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Næss, Arne (1912–2009)

DOI
10.4324/9780415249126-N083-1
DOI: 10.4324/9780415249126-N083-1
Version: v1,  Published online: 1998
Retrieved June 23, 2024, from https://www.rep.routledge.com/articles/biographical/n-ss-arne-1912-2009/v-1

Article Summary

As professor of philosophy in Oslo between 1939 and 1970, Arne Næss contributed to a strengthening of the position of philosophy in Norwegian academic life. During the German occupation (1940–5) he played an active part in the resistance movement. In the 1940s and 1950s he was the inspiration for and centre of a group of students of philosophy and social science, the ‘Oslo School’, whose members became influential in the later development of these fields. His philosophical thinking passed through an early ‘scientistic’ period of radical empiricism to ‘possibilist’ and pluralist views, and an undogmatic scepticism. After resigning his professorship in 1970, he became the protagonist of a version of ecological philosophy, ‘deep ecology’. He has always been an admirer of Spinoza and has also sought inspiration in Spinozism for his ecological philosophy.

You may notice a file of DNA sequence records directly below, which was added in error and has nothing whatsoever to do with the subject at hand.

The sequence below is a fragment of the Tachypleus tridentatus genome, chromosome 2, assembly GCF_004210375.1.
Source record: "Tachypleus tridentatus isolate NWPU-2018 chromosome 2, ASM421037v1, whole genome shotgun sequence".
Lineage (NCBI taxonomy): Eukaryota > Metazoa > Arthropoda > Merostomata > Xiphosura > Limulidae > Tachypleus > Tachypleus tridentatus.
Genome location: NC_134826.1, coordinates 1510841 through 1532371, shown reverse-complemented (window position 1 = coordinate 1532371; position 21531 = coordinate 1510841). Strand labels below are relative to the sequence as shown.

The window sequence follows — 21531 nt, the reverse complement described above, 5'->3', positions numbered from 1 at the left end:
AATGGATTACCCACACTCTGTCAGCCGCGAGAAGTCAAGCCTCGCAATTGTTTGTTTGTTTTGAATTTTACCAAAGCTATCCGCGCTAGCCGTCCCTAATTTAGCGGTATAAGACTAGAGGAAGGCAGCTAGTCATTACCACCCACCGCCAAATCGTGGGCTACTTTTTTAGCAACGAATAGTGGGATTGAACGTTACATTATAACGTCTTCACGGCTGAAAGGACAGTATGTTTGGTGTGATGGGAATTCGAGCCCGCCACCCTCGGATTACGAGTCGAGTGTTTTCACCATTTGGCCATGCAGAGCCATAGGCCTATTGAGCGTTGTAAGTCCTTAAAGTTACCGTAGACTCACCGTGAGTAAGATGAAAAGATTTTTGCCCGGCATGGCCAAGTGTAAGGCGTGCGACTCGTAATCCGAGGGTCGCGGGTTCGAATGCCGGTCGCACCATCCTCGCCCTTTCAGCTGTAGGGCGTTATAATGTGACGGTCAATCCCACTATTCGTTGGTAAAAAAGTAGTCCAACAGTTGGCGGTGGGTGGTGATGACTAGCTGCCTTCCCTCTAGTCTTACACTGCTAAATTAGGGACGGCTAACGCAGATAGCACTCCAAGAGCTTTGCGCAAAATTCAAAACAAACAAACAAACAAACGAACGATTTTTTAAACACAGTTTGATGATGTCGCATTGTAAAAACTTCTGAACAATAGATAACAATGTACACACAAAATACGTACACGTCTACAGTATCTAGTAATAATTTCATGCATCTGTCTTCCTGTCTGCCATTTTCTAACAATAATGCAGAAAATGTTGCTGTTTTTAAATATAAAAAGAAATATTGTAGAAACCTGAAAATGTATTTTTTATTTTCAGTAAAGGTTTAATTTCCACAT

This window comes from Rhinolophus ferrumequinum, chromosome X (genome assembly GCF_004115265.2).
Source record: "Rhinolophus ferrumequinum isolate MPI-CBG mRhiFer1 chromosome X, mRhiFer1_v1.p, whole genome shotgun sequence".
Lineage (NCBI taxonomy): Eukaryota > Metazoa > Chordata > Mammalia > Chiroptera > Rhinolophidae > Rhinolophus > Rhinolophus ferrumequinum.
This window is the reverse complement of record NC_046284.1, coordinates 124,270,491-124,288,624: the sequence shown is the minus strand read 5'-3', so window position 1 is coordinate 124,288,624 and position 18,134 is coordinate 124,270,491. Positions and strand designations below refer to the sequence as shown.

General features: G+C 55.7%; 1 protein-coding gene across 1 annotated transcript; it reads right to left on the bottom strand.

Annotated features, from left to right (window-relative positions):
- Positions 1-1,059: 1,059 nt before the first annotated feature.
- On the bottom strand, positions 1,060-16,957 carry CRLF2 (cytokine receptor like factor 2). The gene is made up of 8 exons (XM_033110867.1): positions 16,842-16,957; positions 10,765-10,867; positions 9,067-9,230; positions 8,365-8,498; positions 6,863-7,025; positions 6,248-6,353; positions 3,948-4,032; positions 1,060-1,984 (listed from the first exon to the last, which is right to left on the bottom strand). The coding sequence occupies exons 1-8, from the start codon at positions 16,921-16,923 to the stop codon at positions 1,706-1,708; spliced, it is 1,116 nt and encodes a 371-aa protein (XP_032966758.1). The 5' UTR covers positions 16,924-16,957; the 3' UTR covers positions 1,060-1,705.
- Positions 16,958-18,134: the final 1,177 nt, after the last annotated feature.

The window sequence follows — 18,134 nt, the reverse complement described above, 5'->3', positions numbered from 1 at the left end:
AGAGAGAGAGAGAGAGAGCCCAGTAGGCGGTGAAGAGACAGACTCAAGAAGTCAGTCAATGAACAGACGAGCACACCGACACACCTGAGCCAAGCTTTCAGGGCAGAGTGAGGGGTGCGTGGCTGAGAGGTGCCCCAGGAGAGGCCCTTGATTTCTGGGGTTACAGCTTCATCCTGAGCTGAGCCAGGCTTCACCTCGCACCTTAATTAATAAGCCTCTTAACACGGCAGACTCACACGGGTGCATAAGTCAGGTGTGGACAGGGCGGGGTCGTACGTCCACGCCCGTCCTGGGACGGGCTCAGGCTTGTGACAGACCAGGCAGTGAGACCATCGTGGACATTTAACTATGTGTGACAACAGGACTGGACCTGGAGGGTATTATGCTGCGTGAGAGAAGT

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Citing this article:
Gullvag, Ingemund. Næss, Arne (1912–2009), 1998, doi:10.4324/9780415249126-N083-1. Routledge Encyclopedia of Philosophy, Taylor and Francis, https://www.rep.routledge.com/articles/biographical/n-ss-arne-1912-2009/v-1.
Copyright © 1998-2024 Routledge.

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